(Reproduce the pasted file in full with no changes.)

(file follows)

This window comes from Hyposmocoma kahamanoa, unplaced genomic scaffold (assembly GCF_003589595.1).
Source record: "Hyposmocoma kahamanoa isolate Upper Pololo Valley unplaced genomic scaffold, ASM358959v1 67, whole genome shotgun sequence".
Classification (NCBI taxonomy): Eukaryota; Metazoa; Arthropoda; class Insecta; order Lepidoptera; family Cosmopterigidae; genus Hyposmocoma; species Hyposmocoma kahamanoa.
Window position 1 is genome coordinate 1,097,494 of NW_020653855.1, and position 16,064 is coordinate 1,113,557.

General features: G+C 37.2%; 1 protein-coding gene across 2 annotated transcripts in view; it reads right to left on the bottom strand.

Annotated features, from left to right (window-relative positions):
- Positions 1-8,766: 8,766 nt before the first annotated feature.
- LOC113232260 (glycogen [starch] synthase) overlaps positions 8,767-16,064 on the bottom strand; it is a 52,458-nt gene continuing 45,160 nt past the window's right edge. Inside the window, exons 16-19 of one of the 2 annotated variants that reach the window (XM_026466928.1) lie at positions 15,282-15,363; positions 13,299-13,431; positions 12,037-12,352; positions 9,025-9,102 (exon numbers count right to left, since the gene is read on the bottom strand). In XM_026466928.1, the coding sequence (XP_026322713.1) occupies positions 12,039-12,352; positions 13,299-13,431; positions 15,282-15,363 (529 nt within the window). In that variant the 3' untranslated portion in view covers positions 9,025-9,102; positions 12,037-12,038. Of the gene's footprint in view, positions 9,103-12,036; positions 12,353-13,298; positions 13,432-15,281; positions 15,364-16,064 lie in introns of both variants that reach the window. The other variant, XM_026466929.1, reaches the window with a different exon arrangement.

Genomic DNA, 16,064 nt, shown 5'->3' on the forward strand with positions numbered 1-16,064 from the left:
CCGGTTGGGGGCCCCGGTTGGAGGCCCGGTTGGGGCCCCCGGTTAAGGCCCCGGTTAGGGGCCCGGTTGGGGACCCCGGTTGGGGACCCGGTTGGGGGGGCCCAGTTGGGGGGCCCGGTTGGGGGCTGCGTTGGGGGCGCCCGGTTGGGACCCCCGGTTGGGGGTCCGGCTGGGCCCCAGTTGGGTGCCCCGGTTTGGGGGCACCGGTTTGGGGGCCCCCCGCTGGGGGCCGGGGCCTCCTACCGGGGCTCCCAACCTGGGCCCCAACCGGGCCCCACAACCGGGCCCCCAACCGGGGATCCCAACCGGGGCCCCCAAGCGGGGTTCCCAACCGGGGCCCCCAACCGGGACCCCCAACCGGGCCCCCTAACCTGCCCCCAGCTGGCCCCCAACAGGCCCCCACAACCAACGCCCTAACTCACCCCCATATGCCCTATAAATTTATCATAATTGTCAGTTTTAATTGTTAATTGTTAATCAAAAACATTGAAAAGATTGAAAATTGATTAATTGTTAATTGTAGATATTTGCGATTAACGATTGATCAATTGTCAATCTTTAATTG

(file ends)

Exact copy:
This window comes from Hyposmocoma kahamanoa, unplaced genomic scaffold (assembly GCF_003589595.1).
Source record: "Hyposmocoma kahamanoa isolate Upper Pololo Valley unplaced genomic scaffold, ASM358959v1 67, whole genome shotgun sequence".
Classification (NCBI taxonomy): Eukaryota; Metazoa; Arthropoda; class Insecta; order Lepidoptera; family Cosmopterigidae; genus Hyposmocoma; species Hyposmocoma kahamanoa.
Window position 1 is genome coordinate 1,097,494 of NW_020653855.1, and position 16,064 is coordinate 1,113,557.

General features: G+C 37.2%; 1 protein-coding gene across 2 annotated transcripts in view; it reads right to left on the bottom strand.

Annotated features, from left to right (window-relative positions):
- Positions 1-8,766: 8,766 nt before the first annotated feature.
- LOC113232260 (glycogen [starch] synthase) overlaps positions 8,767-16,064 on the bottom strand; it is a 52,458-nt gene continuing 45,160 nt past the window's right edge. Inside the window, exons 16-19 of one of the 2 annotated variants that reach the window (XM_026466928.1) lie at positions 15,282-15,363; positions 13,299-13,431; positions 12,037-12,352; positions 9,025-9,102 (exon numbers count right to left, since the gene is read on the bottom strand). In XM_026466928.1, the coding sequence (XP_026322713.1) occupies positions 12,039-12,352; positions 13,299-13,431; positions 15,282-15,363 (529 nt within the window). In that variant the 3' untranslated portion in view covers positions 9,025-9,102; positions 12,037-12,038. Of the gene's footprint in view, positions 9,103-12,036; positions 12,353-13,298; positions 13,432-15,281; positions 15,364-16,064 lie in introns of both variants that reach the window. The other variant, XM_026466929.1, reaches the window with a different exon arrangement.

Genomic DNA, 16,064 nt, shown 5'->3' on the forward strand with positions numbered 1-16,064 from the left:
CCGGTTGGGGGCCCCGGTTGGAGGCCCGGTTGGGGCCCCCGGTTAAGGCCCCGGTTAGGGGCCCGGTTGGGGACCCCGGTTGGGGACCCGGTTGGGGGGGCCCAGTTGGGGGGCCCGGTTGGGGGCTGCGTTGGGGGCGCCCGGTTGGGACCCCCGGTTGGGGGTCCGGCTGGGCCCCAGTTGGGTGCCCCGGTTTGGGGGCACCGGTTTGGGGGCCCCCCGCTGGGGGCCGGGGCCTCCTACCGGGGCTCCCAACCTGGGCCCCAACCGGGCCCCACAACCGGGCCCCCAACCGGGGATCCCAACCGGGGCCCCCAAGCGGGGTTCCCAACCGGGGCCCCCAACCGGGACCCCCAACCGGGCCCCCTAACCTGCCCCCAGCTGGCCCCCAACAGGCCCCCACAACCAACGCCCTAACTCACCCCCATATGCCCTATAAATTTATCATAATTGTCAGTTTTAATTGTTAATTGTTAATCAAAAACATTGAAAAGATTGAAAATTGATTAATTGTTAATTGTAGATATTTGCGATTAACGATTGATCAATTGTCAATCTTTAATTG